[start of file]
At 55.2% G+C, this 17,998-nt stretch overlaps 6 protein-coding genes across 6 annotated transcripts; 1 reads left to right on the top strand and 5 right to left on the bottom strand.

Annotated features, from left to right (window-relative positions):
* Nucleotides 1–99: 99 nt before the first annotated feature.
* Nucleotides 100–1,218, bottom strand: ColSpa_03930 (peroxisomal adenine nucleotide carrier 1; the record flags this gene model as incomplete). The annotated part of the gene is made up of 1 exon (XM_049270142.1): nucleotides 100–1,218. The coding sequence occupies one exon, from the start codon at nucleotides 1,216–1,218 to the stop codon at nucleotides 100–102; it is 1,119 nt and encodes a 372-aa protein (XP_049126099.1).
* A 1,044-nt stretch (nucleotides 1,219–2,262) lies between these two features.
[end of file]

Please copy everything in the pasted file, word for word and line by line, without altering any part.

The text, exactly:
At 55.2% G+C, this 17,998-nt stretch overlaps 6 protein-coding genes across 6 annotated transcripts; 1 reads left to right on the top strand and 5 right to left on the bottom strand.

Annotated features, from left to right (window-relative positions):
* Nucleotides 1–99: 99 nt before the first annotated feature.
* Nucleotides 100–1,218, bottom strand: ColSpa_03930 (peroxisomal adenine nucleotide carrier 1; the record flags this gene model as incomplete). The annotated part of the gene is made up of 1 exon (XM_049270142.1): nucleotides 100–1,218. The coding sequence occupies one exon, from the start codon at nucleotides 1,216–1,218 to the stop codon at nucleotides 100–102; it is 1,119 nt and encodes a 372-aa protein (XP_049126099.1).
* A 1,044-nt stretch (nucleotides 1,219–2,262) lies between these two features.